Rufat Ahmadzada
Observing the Caucasus, Iran and Middle East

Iran aims to get us out of the Middle East following Soleimani’s Death

Summary: Iran’s aim of driving US troops out of Iraq has come more clearly into focus in the aftermath of Gen Soleimani’s killing. While Tehran’s missile attack on US targets in Iraq on Wednesday night appears to have been more about saving face and avoiding an escalation in the conflict, it did show Iran’s capabilities to inflict damage. Both Iran and the US appear to be pulling back from all-out war, but Iran will continue to pursue US troop withdrawal.

REGION MIRED IN CONFUSION AS TEHRAN RETALIATES

Wednesday night’s barrage of missiles fired at US targets in Iraq directly from Iran by Revolutionary Guard forces constitutes Tehran’s retaliation so far against the US assassination of prominent general Qassem Soleimani. Iran’s action in striking the Al Assad base and a base in Erbil proved the Islamic Republic has the capability to strike American military installations in Iraq and across the region, and that any further escalation would be costly for both sides.

President Trump’s tweets and threats that “if Iran hits US bases” they would really suffer did not deter Iran’s leaders from making the strikes, though it looks as if the Iranians deliberately avoided inflicting casualties on the US. It seems that Trump intended to “scare” the Iranian regime from responding militarily to Soleimani’s killing, but that he is unwilling to get into a major war with Iran, considering Tehran’s regional reach and proxy allies.

The Iranian regime feels it has domestic public support following Soleimani’s killing. Iranian officials started making statements that Soleimani’s death will result in the complete withdrawal of American forces from West Asia. Foreign Minister Javad Zarif tweeted on 4 January that the “end of US presence in West Asia has begun”. The Supreme Leader said in a televised speech that “the corrupt” US presence in the region must end following the missile barrage on American bases in Iraq. As tensions rise, Iran’s rulers seem to be openly embracing the policy of driving the US forces out of the region. For the first time, Tehran has taken responsibility for its military action and has not used a proxy force to attack the US troops. This was also a matter of prestige for Supreme Leader Khamenei and the regime. Interestingly, according to Iranian officials, the retaliatory strike does not constitute all-out war, rather a response to an “imminent” threat. While the Islamic Republic is unwilling to face direct US attacks against itself, the statements from the regime officials clearly illustrate that further action will be taken if the US hits Iran directly. According to the IRGC’s Telegram channel, they would attack Haifa in Israel and Dubai in the UAE, if the US targets Iranian soil.

In the meantime, the situation in the region is confused. Reuters and other media outlets reported a letter from the US military to Iraqi officials regarding the repositioning of troops for immediate withdrawal. US Defense Secretary Mark Esper denied the reports, saying the US intends to keep its 5,000 troops in Iraq. The Iraqi parliament voted to demand full US withdrawal from the country, following the deaths of Qassem Soleimani and Iraqi citizen Abu Mahdi al Muhandis, deputy head of the Iraqi paramilitary Personal Mobilisation Units (PMU or Hashd al Shaabi). Kuwait’s state run news agency Kuna added to the confusion when they tweeted that an immediate US pullout is expected. Kuwaiti officials subsequently said that the Kuna Twitter account had been hacked and the news was fake.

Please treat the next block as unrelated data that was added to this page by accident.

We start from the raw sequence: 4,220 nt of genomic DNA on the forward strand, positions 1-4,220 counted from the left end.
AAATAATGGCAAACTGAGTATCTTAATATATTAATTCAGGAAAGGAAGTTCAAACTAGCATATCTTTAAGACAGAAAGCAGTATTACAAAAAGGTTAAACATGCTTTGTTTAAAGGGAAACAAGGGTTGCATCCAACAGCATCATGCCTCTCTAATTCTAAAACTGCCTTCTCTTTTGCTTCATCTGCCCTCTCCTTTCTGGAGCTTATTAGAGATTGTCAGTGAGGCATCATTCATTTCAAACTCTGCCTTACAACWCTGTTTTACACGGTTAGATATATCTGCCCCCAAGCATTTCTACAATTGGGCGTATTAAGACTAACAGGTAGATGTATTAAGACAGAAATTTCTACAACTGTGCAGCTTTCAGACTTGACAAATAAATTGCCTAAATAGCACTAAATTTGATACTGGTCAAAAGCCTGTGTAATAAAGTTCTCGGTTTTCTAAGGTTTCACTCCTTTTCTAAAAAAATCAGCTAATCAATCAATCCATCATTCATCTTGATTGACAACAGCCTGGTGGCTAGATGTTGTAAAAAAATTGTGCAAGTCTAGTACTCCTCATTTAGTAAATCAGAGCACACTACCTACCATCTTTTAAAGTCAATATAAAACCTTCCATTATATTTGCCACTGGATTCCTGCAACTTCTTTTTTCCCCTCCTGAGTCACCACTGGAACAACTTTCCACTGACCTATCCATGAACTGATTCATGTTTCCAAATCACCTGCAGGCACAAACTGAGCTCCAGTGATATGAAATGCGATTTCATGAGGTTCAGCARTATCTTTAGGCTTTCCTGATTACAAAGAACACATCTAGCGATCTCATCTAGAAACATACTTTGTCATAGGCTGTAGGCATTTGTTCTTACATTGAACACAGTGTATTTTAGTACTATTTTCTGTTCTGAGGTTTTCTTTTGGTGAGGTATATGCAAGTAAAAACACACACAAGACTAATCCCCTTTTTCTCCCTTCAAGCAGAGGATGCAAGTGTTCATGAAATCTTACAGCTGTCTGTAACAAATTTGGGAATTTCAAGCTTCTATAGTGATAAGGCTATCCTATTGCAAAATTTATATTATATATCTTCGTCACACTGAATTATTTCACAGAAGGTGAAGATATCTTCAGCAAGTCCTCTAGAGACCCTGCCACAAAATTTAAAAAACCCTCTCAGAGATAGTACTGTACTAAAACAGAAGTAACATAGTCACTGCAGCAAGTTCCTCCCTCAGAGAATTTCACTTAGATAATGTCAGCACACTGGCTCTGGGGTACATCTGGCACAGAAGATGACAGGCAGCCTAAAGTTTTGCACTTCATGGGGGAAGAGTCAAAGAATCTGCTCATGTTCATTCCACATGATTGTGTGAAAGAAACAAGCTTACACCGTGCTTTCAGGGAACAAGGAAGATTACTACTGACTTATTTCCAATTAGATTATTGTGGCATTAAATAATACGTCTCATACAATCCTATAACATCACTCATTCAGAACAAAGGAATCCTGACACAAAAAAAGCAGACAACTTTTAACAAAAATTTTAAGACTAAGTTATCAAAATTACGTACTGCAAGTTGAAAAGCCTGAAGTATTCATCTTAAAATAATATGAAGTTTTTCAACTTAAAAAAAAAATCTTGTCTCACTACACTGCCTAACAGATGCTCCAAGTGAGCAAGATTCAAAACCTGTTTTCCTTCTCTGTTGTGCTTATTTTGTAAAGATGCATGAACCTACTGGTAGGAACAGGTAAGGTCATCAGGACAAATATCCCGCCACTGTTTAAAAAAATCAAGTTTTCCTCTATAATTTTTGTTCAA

Tehran’s long-term objective is, nevertheless, becoming clearer: to create uncertainty and fear among US allies in the region and ultimately to force an American pullout. Vulnerable regional states such as Saudi Arabia and the countries of the Gulf Cooperation Council are in a state of shock as Iran might inflict huge destruction on their economies and disrupt domestic stability. Last year’s attack on the Saudi Aramco oil refinery was a big blow to Saudi Arabia’s leaders and the GCC states, and a warning of the risks of escalating tensions with Iran. Therefore, the GCC countries have been urging restraint since the Soleimani killing.

WHAT’S NEXT?

Mounting pressure from the US Congress on President Trump over his decision to kill Soleimani, calls to avoid a major war in the Middle East, and the upcoming elections in November make it difficult to believe that the Trump administration is willing to go to war with Iran. Iran’s IRGC has, moreover, proved its capability to inflict major damage on the global economy via the Persian Gulf. A slowing economy and war scenario would create additional troubles for the Trump administration in an election year. However, it looks like President Trump has been able to reestablish deterrence vis-a-vis Iran, as Wednesday’s strike was carefully calculated to avoid major casualties. Foreign Minister Zarif’s tweet that his government is unwilling to enter direct confrontation with the US is further illustration of Tehran’s pullback from outright war.

About the Author
A native of Azerbaijan, I write extensively on political developments in the Caucasus, Iran and the Middle East, including for the website www.astna.biz. I have a Masters' degree in International Politics & Human Rights from City, University of London.
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